AVrecon Linux Malware Infects Over 70,000 SOHO Routers
Since May 2021, the AVrecon Linux malware has infected more than 70,000 SOHO routers and made most of them part of a botnet that specializes in creating hidden residential proxies, according to Lumen Black Lotus Labs.
What Are Residential Proxies?
Residential proxies allow botnet operators to mask a wide range of malicious activities, from digital advertising fraud to password spraying attacks.
AVrecon Botnet Remained Undetected for Two Years
Despite the fact that the AVrecon Remote Access Trojan (RAT) compromised more than 70,000 devices, only 40,000 of them became part of the botnet when the malware got a foothold on the device, according to the researchers. AVrecon managed to avoid detection almost completely for a long time, although it was first noticed back in May 2021 when the malware targeted Netgear routers. Since then, the botnet has remained undetected for two years and has gradually grown, by now becoming one of the largest router-targeted botnets in the world.
“We suspect that the attackers are focusing on SOHO devices, as they are less likely to be patched with various CVEs,” the experts say. “Instead of using the botnet for a quick profit, its operators took a more moderate approach and were able to go unnoticed for two years. Due to the stealthy nature of the malware, owners of infected machines rarely notice performance issues or loss of bandwidth.”
After infection, the malware sends information about the hacked router to the built-in address of the command and control server. After contact is established, the hacked device is instructed to establish communication with another group of servers – the control servers of the second stage. The researchers found 15 such servers that have been operating since at least October 2021, based on x.509 certificate information.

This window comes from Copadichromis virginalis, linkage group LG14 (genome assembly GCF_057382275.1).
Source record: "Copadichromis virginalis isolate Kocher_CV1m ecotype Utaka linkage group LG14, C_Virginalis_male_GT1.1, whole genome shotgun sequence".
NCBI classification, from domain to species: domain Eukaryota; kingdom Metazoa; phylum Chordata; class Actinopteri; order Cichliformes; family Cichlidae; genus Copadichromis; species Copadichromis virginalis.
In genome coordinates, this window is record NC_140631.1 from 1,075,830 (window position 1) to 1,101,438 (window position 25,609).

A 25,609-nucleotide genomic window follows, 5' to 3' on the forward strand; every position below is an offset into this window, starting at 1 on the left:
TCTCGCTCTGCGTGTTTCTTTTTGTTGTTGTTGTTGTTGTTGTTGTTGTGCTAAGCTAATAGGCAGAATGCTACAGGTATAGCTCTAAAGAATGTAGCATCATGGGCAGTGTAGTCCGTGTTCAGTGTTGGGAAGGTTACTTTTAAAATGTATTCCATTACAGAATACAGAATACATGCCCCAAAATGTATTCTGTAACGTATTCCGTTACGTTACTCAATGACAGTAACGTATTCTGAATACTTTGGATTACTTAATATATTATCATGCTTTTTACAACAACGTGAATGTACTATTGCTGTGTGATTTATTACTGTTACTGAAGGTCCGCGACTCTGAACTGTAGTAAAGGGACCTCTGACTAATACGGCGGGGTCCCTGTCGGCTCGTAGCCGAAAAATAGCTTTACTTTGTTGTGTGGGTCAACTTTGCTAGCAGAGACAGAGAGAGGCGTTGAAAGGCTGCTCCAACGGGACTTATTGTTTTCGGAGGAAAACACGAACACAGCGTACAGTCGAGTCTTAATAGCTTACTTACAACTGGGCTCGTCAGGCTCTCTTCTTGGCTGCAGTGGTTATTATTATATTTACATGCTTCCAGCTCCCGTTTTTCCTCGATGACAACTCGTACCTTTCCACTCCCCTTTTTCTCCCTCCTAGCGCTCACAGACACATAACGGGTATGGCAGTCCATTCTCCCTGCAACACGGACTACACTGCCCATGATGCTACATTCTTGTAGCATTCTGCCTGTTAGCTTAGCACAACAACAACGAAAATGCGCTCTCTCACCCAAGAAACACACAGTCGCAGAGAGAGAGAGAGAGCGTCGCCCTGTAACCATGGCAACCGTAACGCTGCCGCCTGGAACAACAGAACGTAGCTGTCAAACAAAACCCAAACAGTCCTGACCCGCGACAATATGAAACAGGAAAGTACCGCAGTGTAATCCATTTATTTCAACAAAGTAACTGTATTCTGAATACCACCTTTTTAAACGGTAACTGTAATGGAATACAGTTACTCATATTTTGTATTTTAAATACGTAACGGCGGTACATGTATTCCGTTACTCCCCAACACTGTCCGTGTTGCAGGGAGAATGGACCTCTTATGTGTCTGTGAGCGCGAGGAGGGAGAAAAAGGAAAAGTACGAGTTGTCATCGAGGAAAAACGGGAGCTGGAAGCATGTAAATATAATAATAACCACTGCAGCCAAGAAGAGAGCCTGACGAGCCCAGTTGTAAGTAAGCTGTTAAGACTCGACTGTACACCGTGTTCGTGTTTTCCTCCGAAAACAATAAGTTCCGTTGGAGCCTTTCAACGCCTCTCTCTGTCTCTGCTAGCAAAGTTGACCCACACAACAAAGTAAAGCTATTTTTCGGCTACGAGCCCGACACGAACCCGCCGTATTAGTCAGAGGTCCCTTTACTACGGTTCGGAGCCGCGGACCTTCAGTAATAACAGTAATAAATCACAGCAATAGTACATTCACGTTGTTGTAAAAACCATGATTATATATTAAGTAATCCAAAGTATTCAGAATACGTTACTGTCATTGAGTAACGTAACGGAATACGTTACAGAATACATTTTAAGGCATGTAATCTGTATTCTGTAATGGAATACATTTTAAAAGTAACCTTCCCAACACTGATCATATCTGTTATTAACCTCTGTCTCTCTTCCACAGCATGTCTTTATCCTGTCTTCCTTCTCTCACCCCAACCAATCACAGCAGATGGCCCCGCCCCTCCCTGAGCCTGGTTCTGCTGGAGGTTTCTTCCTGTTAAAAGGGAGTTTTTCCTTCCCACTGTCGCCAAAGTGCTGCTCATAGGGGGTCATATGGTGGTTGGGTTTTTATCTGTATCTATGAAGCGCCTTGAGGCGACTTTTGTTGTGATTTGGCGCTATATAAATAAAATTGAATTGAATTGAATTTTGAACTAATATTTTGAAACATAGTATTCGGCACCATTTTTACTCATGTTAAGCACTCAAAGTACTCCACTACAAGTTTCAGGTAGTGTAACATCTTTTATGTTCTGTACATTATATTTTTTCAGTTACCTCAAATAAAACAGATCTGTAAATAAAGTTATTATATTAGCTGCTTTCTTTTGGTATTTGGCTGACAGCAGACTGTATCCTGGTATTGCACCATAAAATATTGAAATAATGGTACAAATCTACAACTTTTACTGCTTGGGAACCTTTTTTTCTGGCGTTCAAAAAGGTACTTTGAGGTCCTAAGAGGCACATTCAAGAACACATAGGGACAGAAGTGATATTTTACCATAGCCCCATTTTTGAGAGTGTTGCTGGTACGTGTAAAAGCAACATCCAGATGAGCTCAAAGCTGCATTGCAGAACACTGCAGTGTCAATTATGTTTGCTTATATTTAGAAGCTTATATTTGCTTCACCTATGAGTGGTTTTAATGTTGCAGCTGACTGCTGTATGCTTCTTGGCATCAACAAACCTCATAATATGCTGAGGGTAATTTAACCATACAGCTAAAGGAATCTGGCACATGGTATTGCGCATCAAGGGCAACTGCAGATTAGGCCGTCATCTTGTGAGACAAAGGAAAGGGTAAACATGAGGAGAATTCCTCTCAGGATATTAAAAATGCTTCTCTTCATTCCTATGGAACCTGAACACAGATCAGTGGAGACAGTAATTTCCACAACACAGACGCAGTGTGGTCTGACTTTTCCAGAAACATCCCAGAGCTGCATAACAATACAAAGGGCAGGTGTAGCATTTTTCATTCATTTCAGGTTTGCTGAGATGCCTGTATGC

Researchers Disrupt AVrecon Botnet
Experts note that they managed to harm the work of AVrecon by resetting the routing for the botnet control server in their backbone network. This effectively severed the connection between the botnet and its control infrastructure, which significantly limited the malware from performing malicious actions.
The AVrecon Linux malware is a reminder of how important it is to keep your router up to date with the latest security patches. It is also important to use a strong password and to change it regularly. Additionally, it is important to be aware of the signs of a compromised router, such as sudden changes in performance, loss of bandwidth, and unexpected reboots. If you notice any of these signs, it is important to take action immediately.